Integrating technology in the classroom can oftentimes be a hectic and stressful process, especially with the objectives you are required to get through each and every day. To help optimize this in the most seamless way possible, you need to be thoughtful about how you want your students to utilize classroom computers and iPads with their assignments. Doing this in such a backward-planning manner can not only engage your students into the material, but also shape their responsibilities of their own learning. Eventually, this process can give rise to thoughtful classroom dynamics such as student-centered learning and research-based projects.
To start off, begin internalizing how you currently utilize technology with your students. Ask yourself a series of questions such as: Are you employing technology on a daily basis? If not, what is holding you back (lack of resources or lack of knowledge)? What assignments, other than testing, have your students been exposed to with the computers? What foundational skills do they need before using the computers (note taking skills, knowing how to research, etc.)? These questions will provide you with an introductory starting point when creating your lesson plans for the month(s). The biggest mistake you can do is assume that your students already know how to utilize these technological resources for an assignment. Think of this as a clean slate. They need to learn how to crawl before they can run.
Once you have conceptualized the basics, start thinking of the end goal for your lesson plans. For some teachers, this can be a classroom debate. For others, this can be a research paper. Whatever the case, you need to be absolutely clear what you are looking for them to accomplish from these series of lessons. This overarching end-goal will allow you identify the Common Core standards, technological mini-lesson, and overall timeframe when your lesson plans. Once you have that vision in your mind, now you are ready to create a strong and effective curriculum.
When creating your lesson plan, think of the various both the hardcore skills and Common Core standards your students should know before interacting with the computers. For example, if you are looking for your students to debate on a specific topic, make sure they know how to take notes (try Cornell Notes), the difference between fact and opinion, how to utilize evidence to support their statement, etc. These core skills can be spread across the weeks. While this is happen, try and leverage extra class time, such as Differentiated Instructions, to expose your students to the computers. These miniature assignments will allow them to build a strong foundation before the actual research timeline.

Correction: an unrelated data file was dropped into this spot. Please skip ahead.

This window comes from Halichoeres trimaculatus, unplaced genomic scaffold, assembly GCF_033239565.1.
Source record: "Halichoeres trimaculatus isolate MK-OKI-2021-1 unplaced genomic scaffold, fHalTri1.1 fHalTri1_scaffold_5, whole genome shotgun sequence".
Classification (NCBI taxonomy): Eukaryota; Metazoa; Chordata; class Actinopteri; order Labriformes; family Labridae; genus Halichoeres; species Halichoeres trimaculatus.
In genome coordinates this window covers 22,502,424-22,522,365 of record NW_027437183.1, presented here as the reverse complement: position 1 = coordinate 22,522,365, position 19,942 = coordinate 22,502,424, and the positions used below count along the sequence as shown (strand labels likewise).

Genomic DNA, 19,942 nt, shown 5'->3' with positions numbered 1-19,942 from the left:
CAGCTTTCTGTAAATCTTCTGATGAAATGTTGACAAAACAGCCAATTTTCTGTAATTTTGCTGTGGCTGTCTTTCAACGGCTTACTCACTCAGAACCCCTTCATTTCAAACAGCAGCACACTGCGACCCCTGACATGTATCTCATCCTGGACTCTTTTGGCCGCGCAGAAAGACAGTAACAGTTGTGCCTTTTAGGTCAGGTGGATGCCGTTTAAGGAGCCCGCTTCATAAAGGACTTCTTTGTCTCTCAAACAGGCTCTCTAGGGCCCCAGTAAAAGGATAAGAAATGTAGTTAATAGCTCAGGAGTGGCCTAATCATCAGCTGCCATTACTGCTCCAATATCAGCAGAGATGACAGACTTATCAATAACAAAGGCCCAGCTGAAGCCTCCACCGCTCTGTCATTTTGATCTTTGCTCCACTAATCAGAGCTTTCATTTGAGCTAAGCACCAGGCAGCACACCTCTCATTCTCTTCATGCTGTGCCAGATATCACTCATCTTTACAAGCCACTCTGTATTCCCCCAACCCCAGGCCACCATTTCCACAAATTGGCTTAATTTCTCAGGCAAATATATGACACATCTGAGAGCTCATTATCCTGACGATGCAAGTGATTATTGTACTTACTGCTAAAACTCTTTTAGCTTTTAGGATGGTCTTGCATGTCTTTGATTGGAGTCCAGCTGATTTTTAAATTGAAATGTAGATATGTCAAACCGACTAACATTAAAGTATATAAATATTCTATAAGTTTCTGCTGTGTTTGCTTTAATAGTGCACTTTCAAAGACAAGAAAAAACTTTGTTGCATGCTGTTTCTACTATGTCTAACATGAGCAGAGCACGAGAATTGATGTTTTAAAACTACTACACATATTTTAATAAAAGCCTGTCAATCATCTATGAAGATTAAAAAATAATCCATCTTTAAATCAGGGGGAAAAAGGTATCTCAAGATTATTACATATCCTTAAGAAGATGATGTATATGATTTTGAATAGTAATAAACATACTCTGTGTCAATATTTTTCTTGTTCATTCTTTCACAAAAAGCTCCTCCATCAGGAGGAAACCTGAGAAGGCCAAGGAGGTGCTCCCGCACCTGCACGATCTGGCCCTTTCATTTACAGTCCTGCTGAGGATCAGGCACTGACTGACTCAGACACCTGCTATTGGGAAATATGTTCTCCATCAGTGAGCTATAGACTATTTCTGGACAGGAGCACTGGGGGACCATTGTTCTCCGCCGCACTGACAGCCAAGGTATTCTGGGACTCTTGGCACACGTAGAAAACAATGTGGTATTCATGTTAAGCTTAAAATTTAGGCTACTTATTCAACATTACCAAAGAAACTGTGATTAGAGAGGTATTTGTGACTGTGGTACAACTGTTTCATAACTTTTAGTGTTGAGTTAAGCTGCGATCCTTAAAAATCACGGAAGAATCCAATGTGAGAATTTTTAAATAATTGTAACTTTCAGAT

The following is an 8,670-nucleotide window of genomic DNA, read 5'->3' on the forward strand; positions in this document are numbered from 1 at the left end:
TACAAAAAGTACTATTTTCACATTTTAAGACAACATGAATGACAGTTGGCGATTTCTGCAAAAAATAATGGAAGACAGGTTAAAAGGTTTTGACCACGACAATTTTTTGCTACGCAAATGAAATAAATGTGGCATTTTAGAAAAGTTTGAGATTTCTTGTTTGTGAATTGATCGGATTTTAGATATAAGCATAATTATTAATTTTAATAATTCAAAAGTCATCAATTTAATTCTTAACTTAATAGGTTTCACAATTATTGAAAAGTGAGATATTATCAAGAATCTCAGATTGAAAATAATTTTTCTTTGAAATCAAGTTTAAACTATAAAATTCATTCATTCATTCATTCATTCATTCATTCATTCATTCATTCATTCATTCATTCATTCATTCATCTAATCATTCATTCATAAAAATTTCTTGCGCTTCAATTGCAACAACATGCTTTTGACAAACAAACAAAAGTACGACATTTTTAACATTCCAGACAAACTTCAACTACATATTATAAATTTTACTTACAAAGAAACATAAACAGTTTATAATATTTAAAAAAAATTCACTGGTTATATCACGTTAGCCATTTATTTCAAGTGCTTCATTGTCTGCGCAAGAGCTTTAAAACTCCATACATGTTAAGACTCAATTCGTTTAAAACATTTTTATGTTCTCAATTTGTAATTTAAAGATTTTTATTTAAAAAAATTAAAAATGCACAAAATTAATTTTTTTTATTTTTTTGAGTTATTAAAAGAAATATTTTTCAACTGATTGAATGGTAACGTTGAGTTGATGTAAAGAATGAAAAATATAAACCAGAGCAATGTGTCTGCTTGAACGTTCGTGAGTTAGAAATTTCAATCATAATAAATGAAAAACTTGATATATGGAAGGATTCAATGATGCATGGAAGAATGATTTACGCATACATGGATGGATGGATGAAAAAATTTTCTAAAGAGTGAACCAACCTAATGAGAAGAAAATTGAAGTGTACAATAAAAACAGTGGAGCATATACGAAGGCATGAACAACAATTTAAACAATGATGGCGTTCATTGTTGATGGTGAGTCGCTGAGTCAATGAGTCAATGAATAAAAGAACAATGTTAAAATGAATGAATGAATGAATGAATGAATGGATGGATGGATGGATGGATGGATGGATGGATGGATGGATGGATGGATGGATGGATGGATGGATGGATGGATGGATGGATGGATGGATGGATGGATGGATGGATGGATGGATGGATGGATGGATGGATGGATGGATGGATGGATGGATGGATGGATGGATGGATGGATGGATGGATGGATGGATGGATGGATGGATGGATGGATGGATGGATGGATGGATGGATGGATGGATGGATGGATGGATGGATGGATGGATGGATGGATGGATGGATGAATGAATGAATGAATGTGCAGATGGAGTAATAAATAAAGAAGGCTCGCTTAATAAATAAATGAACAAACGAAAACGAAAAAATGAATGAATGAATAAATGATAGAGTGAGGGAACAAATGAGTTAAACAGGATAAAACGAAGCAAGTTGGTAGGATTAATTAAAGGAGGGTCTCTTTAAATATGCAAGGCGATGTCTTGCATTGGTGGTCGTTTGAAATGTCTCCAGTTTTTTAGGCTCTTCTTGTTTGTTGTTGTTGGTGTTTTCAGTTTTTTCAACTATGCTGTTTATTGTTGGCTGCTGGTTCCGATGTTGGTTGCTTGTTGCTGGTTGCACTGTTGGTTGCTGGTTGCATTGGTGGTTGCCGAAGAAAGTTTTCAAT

There will be a point where your students will no longer be focusing their attention on you. Instead, their focus will be on their research and the technology at hand. When this happens, think of this autonomy as a good sign. Rather than play the lead role, assume the helping hand and hover around the classroom. These miniature check-ins will allow the students to both interact with the technology and assume responsibility and ownership of their own work. To make this process more effective, try utilizing 30 to 45 minutes for two to three class periods. This is especially beneficial for students who do not have access to this type of technology at home.
Once you have hit your end-goal, understand that this is not the last step. Instead, look at this as the beginning. To continue this momentum, try incorporating new and innovative lessons and assignments that require technology assistance. Remember, the more practice they have with these resources, the stronger they will get in the long run.
To learn more, please visit educationworld.com. They provide various lesson plans, assignments, and tips in how you can best leverage technology and technology-based projects for your scholars.